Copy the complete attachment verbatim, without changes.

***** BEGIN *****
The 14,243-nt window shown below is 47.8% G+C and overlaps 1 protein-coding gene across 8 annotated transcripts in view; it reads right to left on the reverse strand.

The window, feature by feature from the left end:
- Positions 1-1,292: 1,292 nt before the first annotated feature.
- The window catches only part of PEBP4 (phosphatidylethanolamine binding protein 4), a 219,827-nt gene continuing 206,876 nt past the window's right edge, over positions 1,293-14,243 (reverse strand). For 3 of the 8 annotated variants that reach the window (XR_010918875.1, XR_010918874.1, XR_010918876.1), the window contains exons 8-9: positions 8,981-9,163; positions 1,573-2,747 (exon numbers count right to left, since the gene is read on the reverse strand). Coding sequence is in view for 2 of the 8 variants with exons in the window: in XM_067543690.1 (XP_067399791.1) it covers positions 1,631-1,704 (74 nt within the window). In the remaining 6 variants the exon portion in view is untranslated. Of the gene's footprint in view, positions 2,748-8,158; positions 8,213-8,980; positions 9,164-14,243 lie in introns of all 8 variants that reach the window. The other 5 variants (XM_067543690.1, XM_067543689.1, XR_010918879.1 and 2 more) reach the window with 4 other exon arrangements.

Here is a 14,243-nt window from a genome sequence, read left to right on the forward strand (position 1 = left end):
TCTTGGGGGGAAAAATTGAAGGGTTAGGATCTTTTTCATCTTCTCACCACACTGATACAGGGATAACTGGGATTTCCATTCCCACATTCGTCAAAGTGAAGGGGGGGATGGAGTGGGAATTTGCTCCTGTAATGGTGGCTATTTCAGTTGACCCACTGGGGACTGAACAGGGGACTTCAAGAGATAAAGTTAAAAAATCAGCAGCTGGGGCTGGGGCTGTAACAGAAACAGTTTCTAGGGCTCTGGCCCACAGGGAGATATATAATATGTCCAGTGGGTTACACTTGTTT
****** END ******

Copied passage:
The 14,243-nt window shown below is 47.8% G+C and overlaps 1 protein-coding gene across 8 annotated transcripts in view; it reads right to left on the reverse strand.

The window, feature by feature from the left end:
- Positions 1-1,292: 1,292 nt before the first annotated feature.
- The window catches only part of PEBP4 (phosphatidylethanolamine binding protein 4), a 219,827-nt gene continuing 206,876 nt past the window's right edge, over positions 1,293-14,243 (reverse strand). For 3 of the 8 annotated variants that reach the window (XR_010918875.1, XR_010918874.1, XR_010918876.1), the window contains exons 8-9: positions 8,981-9,163; positions 1,573-2,747 (exon numbers count right to left, since the gene is read on the reverse strand). Coding sequence is in view for 2 of the 8 variants with exons in the window: in XM_067543690.1 (XP_067399791.1) it covers positions 1,631-1,704 (74 nt within the window). In the remaining 6 variants the exon portion in view is untranslated. Of the gene's footprint in view, positions 2,748-8,158; positions 8,213-8,980; positions 9,164-14,243 lie in introns of all 8 variants that reach the window. The other 5 variants (XM_067543690.1, XM_067543689.1, XR_010918879.1 and 2 more) reach the window with 4 other exon arrangements.

Here is a 14,243-nt window from a genome sequence, read left to right on the forward strand (position 1 = left end):
TCTTGGGGGGAAAAATTGAAGGGTTAGGATCTTTTTCATCTTCTCACCACACTGATACAGGGATAACTGGGATTTCCATTCCCACATTCGTCAAAGTGAAGGGGGGGATGGAGTGGGAATTTGCTCCTGTAATGGTGGCTATTTCAGTTGACCCACTGGGGACTGAACAGGGGACTTCAAGAGATAAAGTTAAAAAATCAGCAGCTGGGGCTGGGGCTGTAACAGAAACAGTTTCTAGGGCTCTGGCCCACAGGGAGATATATAATATGTCCAGTGGGTTACACTTGTTT